How are you doing?
How are your sleep, home life, work life, bank balance, relationships, family, and friends doing?
And… what’s the state of your mind?
My answer to that first question: in free-fall; to the second question: in free-fall.
“But you’re a yoga teacher and you meditate, you should be fine!” I’ve heard more than one person say.
“You must be centred and unfazed in this crazy time as you do yoga,” said another, in his opening line via a certain dating app.
Here’s the thing, all the yoga, spiritual practice, and ‘work on oneself’ that anyone can or might do, does not make you immune to the events of the world.
Suffering, loss and disruption are a part of life and sometimes these things hit such a peak that it’s not possible to sail through it, let alone not be impacted.
I know, there are tonnes of books and experts and speakers who talk about how to insulate the mind and heart from pain and sorrow. The classic axioms “change your mind-set”, or “be positive” just don’t work for some things.
As I write this, it’s been a fortnight since “things” really changed in the UK, visible and visceral transformation in terms of the atmosphere and then restrictions on people and services. Times that by a thousand of times over for the changing complexion of the capital, London.
For me personally, it began with having to limit people in yoga classes, and then limit social contact. Soon I was then advised to not visit my Mother (who is 72), nor other close family members. I live alone, work alone. Enforced ‘aloneness’ though is a very different feeling.
Then, across just three days last week, this happened: the business, my yoga teaching, that I’ve devoted every day to in some form for the last 16 years of my life had to ‘pause’; every studio I teach at had to close; colleagues and business owners I know well all lost their work; one of my dearest private clients had to let me go because of their own financial hit; two highly pressurised workplaces where I deliver meditation to help keep everyone calm had to shut up their offices.
The final nail was witnessing London’s thriving, incredible, insatiable business, retail, leisure, entertainment, cultural, tourist and of course financial centres all close, in the space of just 24 hours.
What’s more, the closure that became obligatory, was, we were told…
As any self-employed person, freelancer or business owner will tell you how unsettling that one word – “indefinite” is.
My work, family and city don’t just mean a lot to me, but contribute to who I am.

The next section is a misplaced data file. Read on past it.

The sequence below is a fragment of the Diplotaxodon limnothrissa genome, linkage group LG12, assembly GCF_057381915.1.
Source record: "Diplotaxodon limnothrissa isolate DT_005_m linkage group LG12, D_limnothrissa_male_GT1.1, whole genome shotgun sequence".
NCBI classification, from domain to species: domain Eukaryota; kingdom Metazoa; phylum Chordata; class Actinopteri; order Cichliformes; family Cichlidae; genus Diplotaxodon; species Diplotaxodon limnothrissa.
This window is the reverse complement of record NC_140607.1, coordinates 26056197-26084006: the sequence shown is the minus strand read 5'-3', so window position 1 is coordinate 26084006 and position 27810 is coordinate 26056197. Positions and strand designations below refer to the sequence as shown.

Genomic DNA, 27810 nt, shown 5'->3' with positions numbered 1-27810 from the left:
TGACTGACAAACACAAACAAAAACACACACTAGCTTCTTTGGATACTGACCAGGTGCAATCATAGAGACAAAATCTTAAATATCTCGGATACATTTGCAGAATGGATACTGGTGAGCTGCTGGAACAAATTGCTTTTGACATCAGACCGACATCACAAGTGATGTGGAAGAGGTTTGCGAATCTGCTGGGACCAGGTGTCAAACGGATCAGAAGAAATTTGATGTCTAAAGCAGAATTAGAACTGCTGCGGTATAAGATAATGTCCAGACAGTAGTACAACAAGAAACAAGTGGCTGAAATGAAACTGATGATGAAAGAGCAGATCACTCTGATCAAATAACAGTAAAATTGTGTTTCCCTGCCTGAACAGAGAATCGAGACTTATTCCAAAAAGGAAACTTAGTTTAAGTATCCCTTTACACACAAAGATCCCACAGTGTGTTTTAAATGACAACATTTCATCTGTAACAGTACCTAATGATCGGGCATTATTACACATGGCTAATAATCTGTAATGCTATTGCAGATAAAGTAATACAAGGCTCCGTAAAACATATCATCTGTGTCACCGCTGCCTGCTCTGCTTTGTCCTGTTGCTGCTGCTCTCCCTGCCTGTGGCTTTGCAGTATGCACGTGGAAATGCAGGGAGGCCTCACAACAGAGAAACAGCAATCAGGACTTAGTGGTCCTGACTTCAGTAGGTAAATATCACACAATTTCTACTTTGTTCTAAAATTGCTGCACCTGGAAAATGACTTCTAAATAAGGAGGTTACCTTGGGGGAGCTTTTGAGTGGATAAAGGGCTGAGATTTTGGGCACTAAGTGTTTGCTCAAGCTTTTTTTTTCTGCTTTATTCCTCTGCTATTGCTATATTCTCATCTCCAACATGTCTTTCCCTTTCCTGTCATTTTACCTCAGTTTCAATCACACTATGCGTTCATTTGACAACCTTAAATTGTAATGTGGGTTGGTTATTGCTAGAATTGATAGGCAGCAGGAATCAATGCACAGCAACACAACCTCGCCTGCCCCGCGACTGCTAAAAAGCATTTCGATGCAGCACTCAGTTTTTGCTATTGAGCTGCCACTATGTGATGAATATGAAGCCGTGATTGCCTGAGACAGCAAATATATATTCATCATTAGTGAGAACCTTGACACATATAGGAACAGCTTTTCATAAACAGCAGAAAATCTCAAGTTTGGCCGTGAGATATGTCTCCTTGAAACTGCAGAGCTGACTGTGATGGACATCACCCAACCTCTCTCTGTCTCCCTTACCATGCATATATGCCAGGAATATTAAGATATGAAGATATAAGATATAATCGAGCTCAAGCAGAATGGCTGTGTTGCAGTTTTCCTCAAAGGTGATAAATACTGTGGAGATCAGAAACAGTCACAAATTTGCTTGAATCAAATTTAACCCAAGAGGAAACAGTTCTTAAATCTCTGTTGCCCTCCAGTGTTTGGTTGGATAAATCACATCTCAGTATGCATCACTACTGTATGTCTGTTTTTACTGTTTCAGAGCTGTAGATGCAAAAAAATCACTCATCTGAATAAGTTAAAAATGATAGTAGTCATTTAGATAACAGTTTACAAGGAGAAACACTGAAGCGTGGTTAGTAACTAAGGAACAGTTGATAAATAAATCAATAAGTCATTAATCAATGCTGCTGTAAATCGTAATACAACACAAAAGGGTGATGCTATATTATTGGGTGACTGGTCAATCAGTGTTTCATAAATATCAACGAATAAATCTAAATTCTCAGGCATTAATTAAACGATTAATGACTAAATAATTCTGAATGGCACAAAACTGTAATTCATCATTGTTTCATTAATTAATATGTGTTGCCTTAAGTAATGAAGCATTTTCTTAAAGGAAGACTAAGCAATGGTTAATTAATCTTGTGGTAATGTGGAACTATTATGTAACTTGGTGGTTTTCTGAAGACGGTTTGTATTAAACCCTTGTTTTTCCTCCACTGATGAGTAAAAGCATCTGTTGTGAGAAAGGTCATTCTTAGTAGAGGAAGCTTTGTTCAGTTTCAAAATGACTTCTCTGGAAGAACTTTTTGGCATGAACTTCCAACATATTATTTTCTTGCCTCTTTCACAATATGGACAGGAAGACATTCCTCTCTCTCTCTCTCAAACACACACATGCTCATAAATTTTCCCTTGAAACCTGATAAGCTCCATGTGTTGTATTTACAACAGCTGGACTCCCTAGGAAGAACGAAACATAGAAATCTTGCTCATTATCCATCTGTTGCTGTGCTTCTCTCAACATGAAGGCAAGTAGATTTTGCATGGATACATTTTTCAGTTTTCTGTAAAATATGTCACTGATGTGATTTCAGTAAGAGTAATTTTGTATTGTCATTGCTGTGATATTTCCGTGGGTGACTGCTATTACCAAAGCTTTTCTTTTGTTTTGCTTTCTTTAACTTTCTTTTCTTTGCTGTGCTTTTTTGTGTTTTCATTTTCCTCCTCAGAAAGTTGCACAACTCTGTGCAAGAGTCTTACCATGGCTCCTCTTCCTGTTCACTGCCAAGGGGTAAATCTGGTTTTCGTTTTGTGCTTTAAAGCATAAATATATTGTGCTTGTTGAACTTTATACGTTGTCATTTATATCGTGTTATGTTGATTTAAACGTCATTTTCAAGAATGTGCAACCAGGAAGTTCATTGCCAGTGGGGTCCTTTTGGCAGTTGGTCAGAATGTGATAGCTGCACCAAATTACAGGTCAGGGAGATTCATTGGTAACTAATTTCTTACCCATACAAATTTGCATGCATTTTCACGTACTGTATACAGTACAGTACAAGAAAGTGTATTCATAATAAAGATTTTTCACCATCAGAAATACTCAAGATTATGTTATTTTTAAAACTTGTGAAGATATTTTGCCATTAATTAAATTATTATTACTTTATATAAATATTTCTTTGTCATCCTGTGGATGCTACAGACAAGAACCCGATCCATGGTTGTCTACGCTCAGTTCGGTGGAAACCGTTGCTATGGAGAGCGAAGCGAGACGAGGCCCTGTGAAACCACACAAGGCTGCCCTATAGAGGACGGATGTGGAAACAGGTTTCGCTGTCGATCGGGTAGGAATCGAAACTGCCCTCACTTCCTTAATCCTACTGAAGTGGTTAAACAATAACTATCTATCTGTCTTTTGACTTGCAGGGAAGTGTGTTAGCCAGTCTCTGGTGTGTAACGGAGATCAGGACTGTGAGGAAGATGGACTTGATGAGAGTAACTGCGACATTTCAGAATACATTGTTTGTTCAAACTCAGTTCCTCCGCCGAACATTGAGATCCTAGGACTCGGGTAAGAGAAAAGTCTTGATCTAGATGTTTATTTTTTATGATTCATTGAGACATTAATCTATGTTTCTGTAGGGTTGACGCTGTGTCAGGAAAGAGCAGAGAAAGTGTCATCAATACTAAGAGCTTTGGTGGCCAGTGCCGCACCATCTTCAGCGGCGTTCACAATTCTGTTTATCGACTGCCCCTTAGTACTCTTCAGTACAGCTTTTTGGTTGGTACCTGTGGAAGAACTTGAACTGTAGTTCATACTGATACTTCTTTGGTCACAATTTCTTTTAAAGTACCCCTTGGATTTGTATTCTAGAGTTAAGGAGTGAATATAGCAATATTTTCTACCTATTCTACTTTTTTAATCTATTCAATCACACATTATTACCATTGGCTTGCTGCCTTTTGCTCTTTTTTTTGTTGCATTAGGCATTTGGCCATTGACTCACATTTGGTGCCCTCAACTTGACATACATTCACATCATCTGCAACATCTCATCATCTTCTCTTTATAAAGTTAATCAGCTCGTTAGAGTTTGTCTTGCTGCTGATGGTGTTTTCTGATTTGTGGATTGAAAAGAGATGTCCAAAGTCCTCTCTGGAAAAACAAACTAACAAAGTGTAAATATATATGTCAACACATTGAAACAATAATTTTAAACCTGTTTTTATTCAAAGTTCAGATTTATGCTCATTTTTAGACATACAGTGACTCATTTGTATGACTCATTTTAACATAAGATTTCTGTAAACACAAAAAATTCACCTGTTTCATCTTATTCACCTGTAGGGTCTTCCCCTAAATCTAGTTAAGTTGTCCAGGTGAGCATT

And then there was more.
I have friends who work in the NHS. I began to get stories and feedback on what was happening at the frontline in London’s hospitals, savaged by the sudden huge increase in cases and suspected cases. You will probably by now have read and been informed of the scenes depicting the insurmountable challenge our doctors, nurses and hospital workers of all ranks and file are trying their utmost to meet and deal with. Scenes and situations that have broken my heart and left me feeling rather helpless.
And then you see those world maps, and graphs. You see Italy changed forever. You hear of New York, which alongside London is one of the most vibrant cities in the world, shut down. You wonder what is really going on in the far east and the nations there, and how those countries will fare in the weeks and months to come, with second and third waves of the virus spread predicted.
Social media and my news digestion (which, yep, is a lot) compounds the grief, uncertainty and anxiety I feel. But without it, I would feel like I’m neglecting the world, my country and my city. I suppose I let myself be saddled with the weight of the emotional and mental consequences of reading, listening, checking and hearing the social media and news media noise, rather than switch it all off and focus on ‘self-care’. No judgement at all if you are in the latter category, and in fact, I applaud you for having the strength of will to that. It’s just not in my DNA to switch off.
Because here’s the thing.
I do believe focusing on yourself and your own wellbeing is essential to daily life, and of course during times of challenge and adversity.
But I don’t believe ‘just focusing on yourself’ can actually lead to wellbeing.
Yes, have your routines, eat well, try to move and don’t sit at the computer all day. If yoga and meditation are your thing, continue on. Be it Joe Wickes PE in the morning or Sadghuru meditations in the evening, take what helps you.
But don’t be afraid of what comes from feeling connected.
We humans are animals. Whether you live in a rural hut on a beach or in a flat in the city. Whether you are a banker, businessperson or barista, or a parent, student or freelancer. We are all connected whether we choose to be or not.
And god if anything has shown that more than ever, under bright lights, it’s this global pandemic.
*now go wash your hands, and then clap them for the health workers who saved lives today.
-picture credit: Olivia Reynolds